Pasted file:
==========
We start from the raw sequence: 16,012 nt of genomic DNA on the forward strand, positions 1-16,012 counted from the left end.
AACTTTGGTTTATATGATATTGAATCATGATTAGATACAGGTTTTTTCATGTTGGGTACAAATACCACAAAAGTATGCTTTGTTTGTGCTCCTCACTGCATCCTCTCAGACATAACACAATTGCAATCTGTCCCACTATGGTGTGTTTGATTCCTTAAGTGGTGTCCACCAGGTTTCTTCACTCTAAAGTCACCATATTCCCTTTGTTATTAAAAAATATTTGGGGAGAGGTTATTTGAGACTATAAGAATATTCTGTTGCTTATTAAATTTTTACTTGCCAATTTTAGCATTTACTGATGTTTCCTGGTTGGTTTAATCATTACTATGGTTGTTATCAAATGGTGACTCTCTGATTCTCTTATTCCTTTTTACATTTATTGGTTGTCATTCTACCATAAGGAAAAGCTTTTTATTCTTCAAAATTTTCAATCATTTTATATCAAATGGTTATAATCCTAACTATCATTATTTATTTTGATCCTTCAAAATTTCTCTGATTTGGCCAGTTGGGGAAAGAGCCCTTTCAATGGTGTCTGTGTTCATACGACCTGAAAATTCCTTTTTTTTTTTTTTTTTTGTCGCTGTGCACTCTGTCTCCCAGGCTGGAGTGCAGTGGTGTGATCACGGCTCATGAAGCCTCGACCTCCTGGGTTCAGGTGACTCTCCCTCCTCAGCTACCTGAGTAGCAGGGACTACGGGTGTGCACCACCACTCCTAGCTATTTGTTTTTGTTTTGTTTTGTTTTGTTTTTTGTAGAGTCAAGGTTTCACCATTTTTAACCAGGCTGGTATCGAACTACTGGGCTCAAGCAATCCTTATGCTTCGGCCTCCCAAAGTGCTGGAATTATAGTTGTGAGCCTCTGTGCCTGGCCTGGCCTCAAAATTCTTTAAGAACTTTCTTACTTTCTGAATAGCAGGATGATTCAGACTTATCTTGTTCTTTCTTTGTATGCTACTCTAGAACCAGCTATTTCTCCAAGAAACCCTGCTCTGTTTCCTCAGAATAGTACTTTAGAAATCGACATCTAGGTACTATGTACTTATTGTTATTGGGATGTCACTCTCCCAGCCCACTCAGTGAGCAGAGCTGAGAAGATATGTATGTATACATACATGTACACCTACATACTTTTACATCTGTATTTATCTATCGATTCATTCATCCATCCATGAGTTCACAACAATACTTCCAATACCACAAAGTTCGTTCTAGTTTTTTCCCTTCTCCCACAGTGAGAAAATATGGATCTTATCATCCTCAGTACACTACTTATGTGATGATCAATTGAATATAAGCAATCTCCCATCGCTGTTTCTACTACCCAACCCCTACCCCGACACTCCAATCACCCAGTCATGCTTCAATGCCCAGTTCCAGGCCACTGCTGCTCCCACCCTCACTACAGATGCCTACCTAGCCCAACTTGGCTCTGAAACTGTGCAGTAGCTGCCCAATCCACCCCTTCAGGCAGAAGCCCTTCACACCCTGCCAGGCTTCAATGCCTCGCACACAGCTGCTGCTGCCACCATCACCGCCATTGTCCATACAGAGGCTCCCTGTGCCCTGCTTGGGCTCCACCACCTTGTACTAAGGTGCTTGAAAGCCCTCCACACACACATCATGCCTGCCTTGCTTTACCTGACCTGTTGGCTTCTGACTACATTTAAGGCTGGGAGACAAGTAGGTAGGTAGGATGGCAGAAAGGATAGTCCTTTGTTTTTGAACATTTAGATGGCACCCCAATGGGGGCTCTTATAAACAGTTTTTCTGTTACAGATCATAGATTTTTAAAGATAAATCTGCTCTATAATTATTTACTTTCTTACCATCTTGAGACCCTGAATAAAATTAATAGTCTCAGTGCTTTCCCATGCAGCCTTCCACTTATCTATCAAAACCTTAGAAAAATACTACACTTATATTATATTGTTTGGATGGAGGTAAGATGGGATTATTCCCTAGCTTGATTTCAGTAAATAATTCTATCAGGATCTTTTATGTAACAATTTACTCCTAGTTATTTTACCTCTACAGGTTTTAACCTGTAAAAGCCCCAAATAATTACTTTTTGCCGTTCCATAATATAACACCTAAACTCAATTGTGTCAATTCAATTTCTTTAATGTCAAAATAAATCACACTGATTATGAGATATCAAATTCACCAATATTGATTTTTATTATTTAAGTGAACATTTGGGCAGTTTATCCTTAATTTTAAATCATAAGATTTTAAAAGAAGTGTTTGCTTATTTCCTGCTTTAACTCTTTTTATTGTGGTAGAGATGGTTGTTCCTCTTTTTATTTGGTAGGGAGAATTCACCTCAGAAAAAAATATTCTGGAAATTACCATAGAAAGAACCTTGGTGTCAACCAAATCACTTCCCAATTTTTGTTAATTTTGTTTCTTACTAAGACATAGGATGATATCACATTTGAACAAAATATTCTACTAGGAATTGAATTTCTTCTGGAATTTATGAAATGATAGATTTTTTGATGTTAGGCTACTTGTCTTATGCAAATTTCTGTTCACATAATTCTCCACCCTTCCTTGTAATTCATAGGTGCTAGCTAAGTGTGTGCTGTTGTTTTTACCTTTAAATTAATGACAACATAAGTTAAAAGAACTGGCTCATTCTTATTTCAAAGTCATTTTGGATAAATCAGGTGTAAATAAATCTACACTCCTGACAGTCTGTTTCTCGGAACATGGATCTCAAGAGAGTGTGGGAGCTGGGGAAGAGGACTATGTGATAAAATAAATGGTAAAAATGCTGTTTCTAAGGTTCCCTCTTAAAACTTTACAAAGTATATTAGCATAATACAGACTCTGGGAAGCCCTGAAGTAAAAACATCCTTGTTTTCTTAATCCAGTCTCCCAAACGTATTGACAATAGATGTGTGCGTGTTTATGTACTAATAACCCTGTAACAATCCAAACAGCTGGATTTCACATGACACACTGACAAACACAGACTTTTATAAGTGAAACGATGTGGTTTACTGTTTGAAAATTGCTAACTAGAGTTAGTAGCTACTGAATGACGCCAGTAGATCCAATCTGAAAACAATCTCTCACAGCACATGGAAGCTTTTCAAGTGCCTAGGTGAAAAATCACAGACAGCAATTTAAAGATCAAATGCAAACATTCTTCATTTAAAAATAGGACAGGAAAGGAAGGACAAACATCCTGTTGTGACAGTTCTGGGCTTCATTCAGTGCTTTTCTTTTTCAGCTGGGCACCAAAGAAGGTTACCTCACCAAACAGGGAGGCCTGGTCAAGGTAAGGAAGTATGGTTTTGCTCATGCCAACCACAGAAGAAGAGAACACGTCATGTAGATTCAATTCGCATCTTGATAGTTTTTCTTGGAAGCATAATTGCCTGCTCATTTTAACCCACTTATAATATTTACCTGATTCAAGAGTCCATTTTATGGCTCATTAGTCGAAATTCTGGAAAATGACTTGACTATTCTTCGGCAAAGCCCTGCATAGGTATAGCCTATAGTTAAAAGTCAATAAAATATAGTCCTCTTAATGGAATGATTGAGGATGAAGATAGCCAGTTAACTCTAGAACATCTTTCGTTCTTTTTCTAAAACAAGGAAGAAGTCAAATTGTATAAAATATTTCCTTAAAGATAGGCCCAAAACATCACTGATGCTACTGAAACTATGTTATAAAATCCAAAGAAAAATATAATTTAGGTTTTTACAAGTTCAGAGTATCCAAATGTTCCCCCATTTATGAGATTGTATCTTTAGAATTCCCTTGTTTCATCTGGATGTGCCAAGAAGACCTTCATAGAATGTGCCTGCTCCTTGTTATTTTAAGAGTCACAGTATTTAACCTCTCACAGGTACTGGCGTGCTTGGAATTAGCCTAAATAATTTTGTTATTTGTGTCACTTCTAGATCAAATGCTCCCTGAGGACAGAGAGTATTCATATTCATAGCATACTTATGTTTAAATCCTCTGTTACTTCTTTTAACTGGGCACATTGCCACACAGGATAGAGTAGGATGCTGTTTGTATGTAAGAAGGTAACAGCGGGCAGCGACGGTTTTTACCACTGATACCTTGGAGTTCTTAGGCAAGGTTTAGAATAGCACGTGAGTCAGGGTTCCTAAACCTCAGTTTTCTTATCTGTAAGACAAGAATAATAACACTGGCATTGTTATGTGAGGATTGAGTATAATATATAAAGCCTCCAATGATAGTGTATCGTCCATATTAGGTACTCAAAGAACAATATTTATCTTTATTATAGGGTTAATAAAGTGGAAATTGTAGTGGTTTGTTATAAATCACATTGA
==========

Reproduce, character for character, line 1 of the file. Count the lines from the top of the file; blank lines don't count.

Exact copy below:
We start from the raw sequence: 16,012 nt of genomic DNA on the forward strand, positions 1-16,012 counted from the left end.